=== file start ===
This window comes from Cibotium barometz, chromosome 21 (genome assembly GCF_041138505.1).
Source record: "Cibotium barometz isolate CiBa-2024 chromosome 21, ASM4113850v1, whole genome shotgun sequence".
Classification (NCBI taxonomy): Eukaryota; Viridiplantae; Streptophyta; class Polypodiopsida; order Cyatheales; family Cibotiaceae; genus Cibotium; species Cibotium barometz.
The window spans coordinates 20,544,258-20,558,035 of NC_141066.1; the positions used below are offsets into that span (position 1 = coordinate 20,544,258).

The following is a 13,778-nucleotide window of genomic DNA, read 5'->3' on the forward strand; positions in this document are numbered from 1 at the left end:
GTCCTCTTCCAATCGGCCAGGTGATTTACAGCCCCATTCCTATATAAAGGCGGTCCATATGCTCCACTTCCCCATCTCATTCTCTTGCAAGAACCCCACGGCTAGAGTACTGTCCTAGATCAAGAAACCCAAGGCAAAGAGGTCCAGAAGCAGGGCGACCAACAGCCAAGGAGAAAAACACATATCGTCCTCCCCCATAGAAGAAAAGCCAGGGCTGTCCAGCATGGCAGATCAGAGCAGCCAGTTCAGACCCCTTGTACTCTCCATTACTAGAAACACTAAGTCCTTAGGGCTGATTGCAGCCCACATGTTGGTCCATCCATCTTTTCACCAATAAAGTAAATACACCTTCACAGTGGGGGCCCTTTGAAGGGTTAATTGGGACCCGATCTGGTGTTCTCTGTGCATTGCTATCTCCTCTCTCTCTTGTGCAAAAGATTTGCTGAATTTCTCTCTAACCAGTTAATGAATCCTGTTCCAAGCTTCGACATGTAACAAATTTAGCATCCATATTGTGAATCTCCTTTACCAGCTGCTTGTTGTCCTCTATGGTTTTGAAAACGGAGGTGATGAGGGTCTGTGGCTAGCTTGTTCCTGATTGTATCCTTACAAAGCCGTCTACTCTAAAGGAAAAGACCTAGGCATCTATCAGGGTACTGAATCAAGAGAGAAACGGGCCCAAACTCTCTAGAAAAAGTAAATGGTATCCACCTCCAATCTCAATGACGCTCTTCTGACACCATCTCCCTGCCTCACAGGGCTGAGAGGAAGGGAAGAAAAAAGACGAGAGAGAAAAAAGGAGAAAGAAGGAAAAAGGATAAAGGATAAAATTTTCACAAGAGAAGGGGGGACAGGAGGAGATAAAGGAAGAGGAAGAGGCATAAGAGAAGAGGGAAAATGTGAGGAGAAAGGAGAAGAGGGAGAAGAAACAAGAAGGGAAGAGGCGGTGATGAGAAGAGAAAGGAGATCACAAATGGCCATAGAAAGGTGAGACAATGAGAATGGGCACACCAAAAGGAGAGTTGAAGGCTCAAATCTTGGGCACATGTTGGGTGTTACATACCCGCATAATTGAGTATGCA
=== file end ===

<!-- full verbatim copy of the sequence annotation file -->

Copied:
This window comes from Cibotium barometz, chromosome 21 (genome assembly GCF_041138505.1).
Source record: "Cibotium barometz isolate CiBa-2024 chromosome 21, ASM4113850v1, whole genome shotgun sequence".
Classification (NCBI taxonomy): Eukaryota; Viridiplantae; Streptophyta; class Polypodiopsida; order Cyatheales; family Cibotiaceae; genus Cibotium; species Cibotium barometz.
The window spans coordinates 20,544,258-20,558,035 of NC_141066.1; the positions used below are offsets into that span (position 1 = coordinate 20,544,258).

The following is a 13,778-nucleotide window of genomic DNA, read 5'->3' on the forward strand; positions in this document are numbered from 1 at the left end:
GTCCTCTTCCAATCGGCCAGGTGATTTACAGCCCCATTCCTATATAAAGGCGGTCCATATGCTCCACTTCCCCATCTCATTCTCTTGCAAGAACCCCACGGCTAGAGTACTGTCCTAGATCAAGAAACCCAAGGCAAAGAGGTCCAGAAGCAGGGCGACCAACAGCCAAGGAGAAAAACACATATCGTCCTCCCCCATAGAAGAAAAGCCAGGGCTGTCCAGCATGGCAGATCAGAGCAGCCAGTTCAGACCCCTTGTACTCTCCATTACTAGAAACACTAAGTCCTTAGGGCTGATTGCAGCCCACATGTTGGTCCATCCATCTTTTCACCAATAAAGTAAATACACCTTCACAGTGGGGGCCCTTTGAAGGGTTAATTGGGACCCGATCTGGTGTTCTCTGTGCATTGCTATCTCCTCTCTCTCTTGTGCAAAAGATTTGCTGAATTTCTCTCTAACCAGTTAATGAATCCTGTTCCAAGCTTCGACATGTAACAAATTTAGCATCCATATTGTGAATCTCCTTTACCAGCTGCTTGTTGTCCTCTATGGTTTTGAAAACGGAGGTGATGAGGGTCTGTGGCTAGCTTGTTCCTGATTGTATCCTTACAAAGCCGTCTACTCTAAAGGAAAAGACCTAGGCATCTATCAGGGTACTGAATCAAGAGAGAAACGGGCCCAAACTCTCTAGAAAAAGTAAATGGTATCCACCTCCAATCTCAATGACGCTCTTCTGACACCATCTCCCTGCCTCACAGGGCTGAGAGGAAGGGAAGAAAAAAGACGAGAGAGAAAAAAGGAGAAAGAAGGAAAAAGGATAAAGGATAAAATTTTCACAAGAGAAGGGGGGACAGGAGGAGATAAAGGAAGAGGAAGAGGCATAAGAGAAGAGGGAAAATGTGAGGAGAAAGGAGAAGAGGGAGAAGAAACAAGAAGGGAAGAGGCGGTGATGAGAAGAGAAAGGAGATCACAAATGGCCATAGAAAGGTGAGACAATGAGAATGGGCACACCAAAAGGAGAGTTGAAGGCTCAAATCTTGGGCACATGTTGGGTGTTACATACCCGCATAATTGAGTATGCA